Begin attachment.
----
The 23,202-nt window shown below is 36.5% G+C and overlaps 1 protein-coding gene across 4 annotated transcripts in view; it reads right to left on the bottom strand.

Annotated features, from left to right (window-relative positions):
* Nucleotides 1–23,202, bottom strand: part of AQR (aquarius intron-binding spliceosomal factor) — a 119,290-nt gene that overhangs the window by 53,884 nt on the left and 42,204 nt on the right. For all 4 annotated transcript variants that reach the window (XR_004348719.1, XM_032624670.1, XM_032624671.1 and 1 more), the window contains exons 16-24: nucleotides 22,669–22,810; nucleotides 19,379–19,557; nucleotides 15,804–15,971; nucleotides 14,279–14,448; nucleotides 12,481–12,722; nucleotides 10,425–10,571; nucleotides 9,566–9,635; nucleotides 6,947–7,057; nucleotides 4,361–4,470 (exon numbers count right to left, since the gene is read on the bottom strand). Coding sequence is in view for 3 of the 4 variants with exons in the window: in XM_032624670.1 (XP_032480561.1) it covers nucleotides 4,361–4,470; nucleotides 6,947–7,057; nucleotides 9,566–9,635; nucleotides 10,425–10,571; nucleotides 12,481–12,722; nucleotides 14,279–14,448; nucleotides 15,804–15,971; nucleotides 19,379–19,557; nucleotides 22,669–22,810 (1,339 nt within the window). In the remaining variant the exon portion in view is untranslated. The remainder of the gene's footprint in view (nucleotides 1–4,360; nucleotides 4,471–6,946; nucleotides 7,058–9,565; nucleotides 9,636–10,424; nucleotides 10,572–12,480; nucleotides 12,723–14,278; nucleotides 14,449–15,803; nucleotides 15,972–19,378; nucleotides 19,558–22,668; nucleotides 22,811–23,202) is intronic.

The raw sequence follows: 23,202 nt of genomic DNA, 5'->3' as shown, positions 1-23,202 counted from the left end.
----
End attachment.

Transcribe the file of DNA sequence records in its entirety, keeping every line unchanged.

The 23,202-nt window shown below is 36.5% G+C and overlaps 1 protein-coding gene across 4 annotated transcripts in view; it reads right to left on the bottom strand.

Annotated features, from left to right (window-relative positions):
* Nucleotides 1–23,202, bottom strand: part of AQR (aquarius intron-binding spliceosomal factor) — a 119,290-nt gene that overhangs the window by 53,884 nt on the left and 42,204 nt on the right. For all 4 annotated transcript variants that reach the window (XR_004348719.1, XM_032624670.1, XM_032624671.1 and 1 more), the window contains exons 16-24: nucleotides 22,669–22,810; nucleotides 19,379–19,557; nucleotides 15,804–15,971; nucleotides 14,279–14,448; nucleotides 12,481–12,722; nucleotides 10,425–10,571; nucleotides 9,566–9,635; nucleotides 6,947–7,057; nucleotides 4,361–4,470 (exon numbers count right to left, since the gene is read on the bottom strand). Coding sequence is in view for 3 of the 4 variants with exons in the window: in XM_032624670.1 (XP_032480561.1) it covers nucleotides 4,361–4,470; nucleotides 6,947–7,057; nucleotides 9,566–9,635; nucleotides 10,425–10,571; nucleotides 12,481–12,722; nucleotides 14,279–14,448; nucleotides 15,804–15,971; nucleotides 19,379–19,557; nucleotides 22,669–22,810 (1,339 nt within the window). In the remaining variant the exon portion in view is untranslated. The remainder of the gene's footprint in view (nucleotides 1–4,360; nucleotides 4,471–6,946; nucleotides 7,058–9,565; nucleotides 9,636–10,424; nucleotides 10,572–12,480; nucleotides 12,723–14,278; nucleotides 14,449–15,803; nucleotides 15,972–19,378; nucleotides 19,558–22,668; nucleotides 22,811–23,202) is intronic.

The raw sequence follows: 23,202 nt of genomic DNA, 5'->3' as shown, positions 1-23,202 counted from the left end.